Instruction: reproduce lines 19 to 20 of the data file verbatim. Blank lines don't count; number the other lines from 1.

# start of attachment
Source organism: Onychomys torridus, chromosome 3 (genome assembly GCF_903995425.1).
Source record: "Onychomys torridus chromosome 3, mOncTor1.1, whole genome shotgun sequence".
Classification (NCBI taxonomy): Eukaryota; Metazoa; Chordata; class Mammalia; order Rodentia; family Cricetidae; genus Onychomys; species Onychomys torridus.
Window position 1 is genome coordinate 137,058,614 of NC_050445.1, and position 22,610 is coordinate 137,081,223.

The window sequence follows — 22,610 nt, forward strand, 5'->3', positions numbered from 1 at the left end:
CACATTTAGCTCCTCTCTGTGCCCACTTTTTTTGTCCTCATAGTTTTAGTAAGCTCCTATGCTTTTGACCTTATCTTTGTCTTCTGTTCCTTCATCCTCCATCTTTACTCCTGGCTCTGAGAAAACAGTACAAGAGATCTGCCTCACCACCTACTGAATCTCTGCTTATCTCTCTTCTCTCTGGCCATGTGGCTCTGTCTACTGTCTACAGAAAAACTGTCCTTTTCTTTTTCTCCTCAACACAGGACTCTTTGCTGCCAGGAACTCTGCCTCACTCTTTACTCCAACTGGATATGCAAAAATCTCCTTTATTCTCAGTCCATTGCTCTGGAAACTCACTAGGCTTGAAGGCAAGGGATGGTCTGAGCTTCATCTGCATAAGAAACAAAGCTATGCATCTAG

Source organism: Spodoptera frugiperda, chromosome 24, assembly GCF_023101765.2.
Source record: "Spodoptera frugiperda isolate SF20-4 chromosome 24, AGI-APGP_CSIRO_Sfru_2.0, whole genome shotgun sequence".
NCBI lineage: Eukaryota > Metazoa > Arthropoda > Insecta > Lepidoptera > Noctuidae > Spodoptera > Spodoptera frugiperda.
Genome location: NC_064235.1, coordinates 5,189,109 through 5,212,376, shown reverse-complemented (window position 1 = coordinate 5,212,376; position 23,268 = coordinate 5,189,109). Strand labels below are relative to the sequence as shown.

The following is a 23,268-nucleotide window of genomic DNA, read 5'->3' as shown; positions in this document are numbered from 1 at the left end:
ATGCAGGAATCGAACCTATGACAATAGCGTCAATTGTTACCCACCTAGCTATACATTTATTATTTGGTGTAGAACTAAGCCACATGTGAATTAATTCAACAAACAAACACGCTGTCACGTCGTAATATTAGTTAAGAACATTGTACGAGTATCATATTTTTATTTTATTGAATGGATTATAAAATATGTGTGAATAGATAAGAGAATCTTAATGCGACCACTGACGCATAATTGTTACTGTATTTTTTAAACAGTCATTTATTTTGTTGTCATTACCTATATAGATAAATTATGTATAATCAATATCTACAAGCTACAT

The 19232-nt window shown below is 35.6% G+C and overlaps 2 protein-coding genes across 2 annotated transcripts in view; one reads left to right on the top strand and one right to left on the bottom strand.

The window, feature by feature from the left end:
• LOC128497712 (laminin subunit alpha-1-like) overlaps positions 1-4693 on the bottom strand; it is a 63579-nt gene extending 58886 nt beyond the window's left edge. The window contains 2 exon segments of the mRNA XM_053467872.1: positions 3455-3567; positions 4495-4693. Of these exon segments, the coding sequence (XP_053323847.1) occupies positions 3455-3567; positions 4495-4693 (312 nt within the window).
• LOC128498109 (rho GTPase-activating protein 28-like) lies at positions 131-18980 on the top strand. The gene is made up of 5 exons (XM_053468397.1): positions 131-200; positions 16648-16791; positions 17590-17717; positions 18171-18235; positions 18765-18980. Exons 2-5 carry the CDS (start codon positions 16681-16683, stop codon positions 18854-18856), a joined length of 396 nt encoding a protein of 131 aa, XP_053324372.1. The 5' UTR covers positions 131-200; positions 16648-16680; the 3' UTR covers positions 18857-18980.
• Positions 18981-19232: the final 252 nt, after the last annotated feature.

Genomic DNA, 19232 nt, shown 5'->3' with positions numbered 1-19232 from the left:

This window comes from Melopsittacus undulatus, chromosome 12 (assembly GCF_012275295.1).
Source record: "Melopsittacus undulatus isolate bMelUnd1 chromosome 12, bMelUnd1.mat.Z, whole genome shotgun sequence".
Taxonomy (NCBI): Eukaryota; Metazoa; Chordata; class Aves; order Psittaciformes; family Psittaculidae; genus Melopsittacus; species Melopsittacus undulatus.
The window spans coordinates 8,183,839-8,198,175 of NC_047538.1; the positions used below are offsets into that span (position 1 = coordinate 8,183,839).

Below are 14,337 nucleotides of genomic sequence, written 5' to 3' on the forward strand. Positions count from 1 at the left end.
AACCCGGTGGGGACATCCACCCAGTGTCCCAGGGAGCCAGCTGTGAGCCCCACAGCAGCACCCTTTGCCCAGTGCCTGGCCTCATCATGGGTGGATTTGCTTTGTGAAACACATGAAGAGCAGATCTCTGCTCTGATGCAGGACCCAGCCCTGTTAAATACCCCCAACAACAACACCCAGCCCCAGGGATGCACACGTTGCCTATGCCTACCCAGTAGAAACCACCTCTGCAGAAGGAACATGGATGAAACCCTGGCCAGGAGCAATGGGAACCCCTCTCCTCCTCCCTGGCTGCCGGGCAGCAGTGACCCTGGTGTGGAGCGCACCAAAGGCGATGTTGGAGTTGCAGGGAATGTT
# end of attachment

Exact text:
This window comes from Melopsittacus undulatus, chromosome 12 (assembly GCF_012275295.1).
Source record: "Melopsittacus undulatus isolate bMelUnd1 chromosome 12, bMelUnd1.mat.Z, whole genome shotgun sequence".